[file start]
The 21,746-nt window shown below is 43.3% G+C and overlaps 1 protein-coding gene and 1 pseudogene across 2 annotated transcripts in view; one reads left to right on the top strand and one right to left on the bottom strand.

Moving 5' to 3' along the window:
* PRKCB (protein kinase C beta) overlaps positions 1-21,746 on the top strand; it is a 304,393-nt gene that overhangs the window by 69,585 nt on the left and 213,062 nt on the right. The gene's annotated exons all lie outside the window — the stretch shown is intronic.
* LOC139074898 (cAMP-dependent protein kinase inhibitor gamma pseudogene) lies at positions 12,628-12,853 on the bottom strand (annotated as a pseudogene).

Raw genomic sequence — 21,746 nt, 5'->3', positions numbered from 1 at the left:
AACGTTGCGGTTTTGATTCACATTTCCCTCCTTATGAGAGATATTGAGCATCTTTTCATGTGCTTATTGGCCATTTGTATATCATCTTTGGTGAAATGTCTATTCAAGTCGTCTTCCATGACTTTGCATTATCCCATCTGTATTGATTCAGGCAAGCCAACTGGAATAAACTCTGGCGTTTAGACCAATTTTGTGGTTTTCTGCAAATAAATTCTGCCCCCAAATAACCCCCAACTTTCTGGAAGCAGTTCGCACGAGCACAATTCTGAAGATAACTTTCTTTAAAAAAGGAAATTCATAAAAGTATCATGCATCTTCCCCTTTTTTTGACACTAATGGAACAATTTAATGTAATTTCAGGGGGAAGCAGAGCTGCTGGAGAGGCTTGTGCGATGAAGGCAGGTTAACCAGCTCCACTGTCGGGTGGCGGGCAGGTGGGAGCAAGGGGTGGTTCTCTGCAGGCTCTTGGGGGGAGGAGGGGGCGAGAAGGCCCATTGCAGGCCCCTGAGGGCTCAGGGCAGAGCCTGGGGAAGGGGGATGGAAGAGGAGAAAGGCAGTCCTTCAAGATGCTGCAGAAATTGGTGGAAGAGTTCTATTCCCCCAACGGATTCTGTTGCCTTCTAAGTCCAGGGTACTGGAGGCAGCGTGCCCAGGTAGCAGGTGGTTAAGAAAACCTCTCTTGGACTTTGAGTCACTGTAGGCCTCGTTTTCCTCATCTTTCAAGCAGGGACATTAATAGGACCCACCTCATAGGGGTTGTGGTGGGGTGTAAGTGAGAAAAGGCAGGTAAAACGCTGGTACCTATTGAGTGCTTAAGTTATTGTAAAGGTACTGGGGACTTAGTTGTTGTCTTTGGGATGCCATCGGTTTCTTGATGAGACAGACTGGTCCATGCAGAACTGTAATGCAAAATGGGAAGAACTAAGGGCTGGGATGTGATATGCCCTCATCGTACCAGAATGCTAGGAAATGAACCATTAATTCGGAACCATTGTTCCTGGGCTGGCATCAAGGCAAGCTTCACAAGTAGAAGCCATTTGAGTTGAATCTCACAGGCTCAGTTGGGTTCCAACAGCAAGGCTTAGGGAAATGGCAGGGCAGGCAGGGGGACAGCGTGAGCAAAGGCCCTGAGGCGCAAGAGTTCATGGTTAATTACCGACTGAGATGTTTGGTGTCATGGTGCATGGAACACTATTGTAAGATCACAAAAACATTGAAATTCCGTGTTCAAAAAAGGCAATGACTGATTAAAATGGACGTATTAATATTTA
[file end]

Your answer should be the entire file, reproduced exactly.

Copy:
The 21,746-nt window shown below is 43.3% G+C and overlaps 1 protein-coding gene and 1 pseudogene across 2 annotated transcripts in view; one reads left to right on the top strand and one right to left on the bottom strand.

Moving 5' to 3' along the window:
* PRKCB (protein kinase C beta) overlaps positions 1-21,746 on the top strand; it is a 304,393-nt gene that overhangs the window by 69,585 nt on the left and 213,062 nt on the right. The gene's annotated exons all lie outside the window — the stretch shown is intronic.
* LOC139074898 (cAMP-dependent protein kinase inhibitor gamma pseudogene) lies at positions 12,628-12,853 on the bottom strand (annotated as a pseudogene).

Raw genomic sequence — 21,746 nt, 5'->3', positions numbered from 1 at the left:
AACGTTGCGGTTTTGATTCACATTTCCCTCCTTATGAGAGATATTGAGCATCTTTTCATGTGCTTATTGGCCATTTGTATATCATCTTTGGTGAAATGTCTATTCAAGTCGTCTTCCATGACTTTGCATTATCCCATCTGTATTGATTCAGGCAAGCCAACTGGAATAAACTCTGGCGTTTAGACCAATTTTGTGGTTTTCTGCAAATAAATTCTGCCCCCAAATAACCCCCAACTTTCTGGAAGCAGTTCGCACGAGCACAATTCTGAAGATAACTTTCTTTAAAAAAGGAAATTCATAAAAGTATCATGCATCTTCCCCTTTTTTTGACACTAATGGAACAATTTAATGTAATTTCAGGGGGAAGCAGAGCTGCTGGAGAGGCTTGTGCGATGAAGGCAGGTTAACCAGCTCCACTGTCGGGTGGCGGGCAGGTGGGAGCAAGGGGTGGTTCTCTGCAGGCTCTTGGGGGGAGGAGGGGGCGAGAAGGCCCATTGCAGGCCCCTGAGGGCTCAGGGCAGAGCCTGGGGAAGGGGGATGGAAGAGGAGAAAGGCAGTCCTTCAAGATGCTGCAGAAATTGGTGGAAGAGTTCTATTCCCCCAACGGATTCTGTTGCCTTCTAAGTCCAGGGTACTGGAGGCAGCGTGCCCAGGTAGCAGGTGGTTAAGAAAACCTCTCTTGGACTTTGAGTCACTGTAGGCCTCGTTTTCCTCATCTTTCAAGCAGGGACATTAATAGGACCCACCTCATAGGGGTTGTGGTGGGGTGTAAGTGAGAAAAGGCAGGTAAAACGCTGGTACCTATTGAGTGCTTAAGTTATTGTAAAGGTACTGGGGACTTAGTTGTTGTCTTTGGGATGCCATCGGTTTCTTGATGAGACAGACTGGTCCATGCAGAACTGTAATGCAAAATGGGAAGAACTAAGGGCTGGGATGTGATATGCCCTCATCGTACCAGAATGCTAGGAAATGAACCATTAATTCGGAACCATTGTTCCTGGGCTGGCATCAAGGCAAGCTTCACAAGTAGAAGCCATTTGAGTTGAATCTCACAGGCTCAGTTGGGTTCCAACAGCAAGGCTTAGGGAAATGGCAGGGCAGGCAGGGGGACAGCGTGAGCAAAGGCCCTGAGGCGCAAGAGTTCATGGTTAATTACCGACTGAGATGTTTGGTGTCATGGTGCATGGAACACTATTGTAAGATCACAAAAACATTGAAATTCCGTGTTCAAAAAAGGCAATGACTGATTAAAATGGACGTATTAATATTTA